Carl Totton's "Lohan Chuan"

kal

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Hi,
Does anyone know about this style called Lohan Chuan taught by master Carl Totton?

http://www.taoistinstitute.com/classschedule.html

I am interested in this quote:

CHINESE KUNG FU & CHUAN FA: THE CORE SYSTEM™ & QIGONG
  • Kung fu is an ancient Chinese martial & health art for mind-body integration, internal and external strength, self-confidence, and high level martial skill. Class features the Southern Shaolin and Taoist 5 Animals kung fu hand & weapon forms, & chi kung. Includes the Core System™ and Automatic Dim Muk™ self defense techniques based on the Monk Fist style or Lohan Chuan Fa, the secret art only taught to the elite monks who guarded the Shaolin Temple gates.
Is this the same Lohan Chuan that is mentioned in the Bubishi and is credited as being one of the ancestors of Okinawan Karate?

 

DavidCC

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Well, considering the number of people who would love to have definitive information about the transmission of kung-fu to okinawa, and the considerable efforts they have put forth to document that link (and so far have not been able to do so); also considering the inaccuracy of the statement that there was a secret Shaolin Kung Fu taught only to the guards at the gate; also considering that this guy has abolutely NO information about who his teacher was I would have to say

:bs: :BSmeter:
 

Flying Crane

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My sifu learned six Lohan sets from sifu Wong Jack Man in San Francisco. He has taught me two of them because they have some technical similarities to Tibetan White Crane, which is my specialty under him.

My sifu has also expressed that the original Lohan system was a compilation of the best techniques at Shaolin temple, and was practiced by the temple guards. I asked him how many sets comprise the entire system, and he said that he didn't know, but he heard that there may have been a complete set for each of the 108 arhats. I don't think anybody could actually master that number, if it is true, as the two forms I have learned are plenty challenging. I cannot imagine trying to keep up with 108 forms if they are all of that same level.

I tend to view these oral mythologies as an interesting story that may, or may not, be based in fact on some level or other. But I think it's pretty difficult to document either way. The oral history that gets passed down from generation to generation often gets "built up" over time, to make the origins of an art seem more noteworthy and impressive.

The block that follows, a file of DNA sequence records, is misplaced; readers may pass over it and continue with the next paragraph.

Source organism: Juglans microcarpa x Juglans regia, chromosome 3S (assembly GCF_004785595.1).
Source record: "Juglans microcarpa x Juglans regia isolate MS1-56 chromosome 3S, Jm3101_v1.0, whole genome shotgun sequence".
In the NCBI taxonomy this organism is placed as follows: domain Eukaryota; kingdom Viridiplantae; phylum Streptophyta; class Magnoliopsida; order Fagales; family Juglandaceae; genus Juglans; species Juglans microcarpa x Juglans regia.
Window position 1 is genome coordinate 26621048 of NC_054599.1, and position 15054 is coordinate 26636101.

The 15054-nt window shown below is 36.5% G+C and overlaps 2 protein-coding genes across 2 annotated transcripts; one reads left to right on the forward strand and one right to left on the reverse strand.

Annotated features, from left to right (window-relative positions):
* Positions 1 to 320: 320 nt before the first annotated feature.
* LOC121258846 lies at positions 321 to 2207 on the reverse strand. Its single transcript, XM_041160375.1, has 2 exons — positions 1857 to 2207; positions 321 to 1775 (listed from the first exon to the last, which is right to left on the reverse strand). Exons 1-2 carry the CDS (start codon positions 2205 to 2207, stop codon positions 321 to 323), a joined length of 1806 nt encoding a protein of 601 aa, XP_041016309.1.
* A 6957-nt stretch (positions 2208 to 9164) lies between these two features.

I do find it amusing when people feel the need to Trademark phrases like Automatic Dim Mak. I just don't see the need to do something like that and it comes across looking like a silly business proposition.

But that's my two cents...
 

Kembudo-Kai Kempoka

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Hi,
Does anyone know about this style called Lohan Chuan taught by master Carl Totton?

http://www.taoistinstitute.com/classschedule.html

I am interested in this quote:

[/size][/font]
[/list]Is this the same Lohan Chuan that is mentioned in the Bubishi and is credited as being one of the ancestors of Okinawan Karate?



Carl Totton is the founder of the Taoist Institute...I used to drive by it on my surface street route from Glendale to Burbank.

Mr. Totton was a long-time student of Ark Yuey Wongs, a prominent kung-fu instructor in the Los Angeles area, and in the Chinese kung-fu community in general. "Mok Ga" or Mok Gar" is a discipline ascribed to training gate guards and wall soldiers at Xiaolin, if only by self-ascribed oral tradition. The emphasis in the skill set was on speed in tight spaces, with linear driving into an opponent while overpowering him with multiple fast, hard strike sequences. Rumor within the system has it that the skills were developed this way to be practical on the catwalks just inside the walls.

Haumea "Tiny" Lefiti was a Samoan who studied the system in Taiwan, becoming a "papered" sifu. His instructor reportedly drafted him letters of recommendation to present on his return to the Mainland, which he did to Master Wong. Upon joining Master Wongs Kwoon, Tiny was put in charge of teaching the Mok Ga sets for Master Wong...ostensibly a nod to his skill and lineage. Among the students "back in the day" were Carl Totton. Among other students that were intermittently active in the kwoon around this time were American Kenpo Founder Edmund K. Parker (deceased), and Ron Chap'el (on this board as "Doc").